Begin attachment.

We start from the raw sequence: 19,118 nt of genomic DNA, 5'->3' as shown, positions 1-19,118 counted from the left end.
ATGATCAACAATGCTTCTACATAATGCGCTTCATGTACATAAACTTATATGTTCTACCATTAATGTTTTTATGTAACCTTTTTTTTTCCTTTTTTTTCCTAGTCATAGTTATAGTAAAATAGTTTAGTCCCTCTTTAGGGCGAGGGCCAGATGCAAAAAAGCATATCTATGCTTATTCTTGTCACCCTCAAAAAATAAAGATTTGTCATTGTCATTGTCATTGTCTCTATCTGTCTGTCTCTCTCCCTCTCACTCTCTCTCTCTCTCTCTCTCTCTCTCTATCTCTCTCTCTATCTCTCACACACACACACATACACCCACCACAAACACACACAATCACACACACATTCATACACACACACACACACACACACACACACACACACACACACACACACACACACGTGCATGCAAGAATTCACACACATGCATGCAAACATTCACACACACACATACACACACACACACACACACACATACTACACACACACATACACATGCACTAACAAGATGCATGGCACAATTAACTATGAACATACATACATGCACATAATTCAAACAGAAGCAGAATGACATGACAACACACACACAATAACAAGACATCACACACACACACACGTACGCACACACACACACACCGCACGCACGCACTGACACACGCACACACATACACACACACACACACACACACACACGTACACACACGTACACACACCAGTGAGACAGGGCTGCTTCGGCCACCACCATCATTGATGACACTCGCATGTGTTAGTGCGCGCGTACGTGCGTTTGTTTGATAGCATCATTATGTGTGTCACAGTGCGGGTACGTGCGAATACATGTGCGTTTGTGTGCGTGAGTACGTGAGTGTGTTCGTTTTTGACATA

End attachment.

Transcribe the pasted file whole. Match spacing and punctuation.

We start from the raw sequence: 19,118 nt of genomic DNA, 5'->3' as shown, positions 1-19,118 counted from the left end.
ATGATCAACAATGCTTCTACATAATGCGCTTCATGTACATAAACTTATATGTTCTACCATTAATGTTTTTATGTAACCTTTTTTTTTCCTTTTTTTTCCTAGTCATAGTTATAGTAAAATAGTTTAGTCCCTCTTTAGGGCGAGGGCCAGATGCAAAAAAGCATATCTATGCTTATTCTTGTCACCCTCAAAAAATAAAGATTTGTCATTGTCATTGTCATTGTCTCTATCTGTCTGTCTCTCTCCCTCTCACTCTCTCTCTCTCTCTCTCTCTCTCTCTATCTCTCTCTCTATCTCTCACACACACACACATACACCCACCACAAACACACACAATCACACACACATTCATACACACACACACACACACACACACACACACACACACACACACACACACACACGTGCATGCAAGAATTCACACACATGCATGCAAACATTCACACACACACATACACACACACACACACACACACATACTACACACACACATACACATGCACTAACAAGATGCATGGCACAATTAACTATGAACATACATACATGCACATAATTCAAACAGAAGCAGAATGACATGACAACACACACACAATAACAAGACATCACACACACACACACGTACGCACACACACACACACCGCACGCACGCACTGACACACGCACACACATACACACACACACACACACACACACACGTACACACACGTACACACACCAGTGAGACAGGGCTGCTTCGGCCACCACCATCATTGATGACACTCGCATGTGTTAGTGCGCGCGTACGTGCGTTTGTTTGATAGCATCATTATGTGTGTCACAGTGCGGGTACGTGCGAATACATGTGCGTTTGTGTGCGTGAGTACGTGAGTGTGTTCGTTTTTGACATA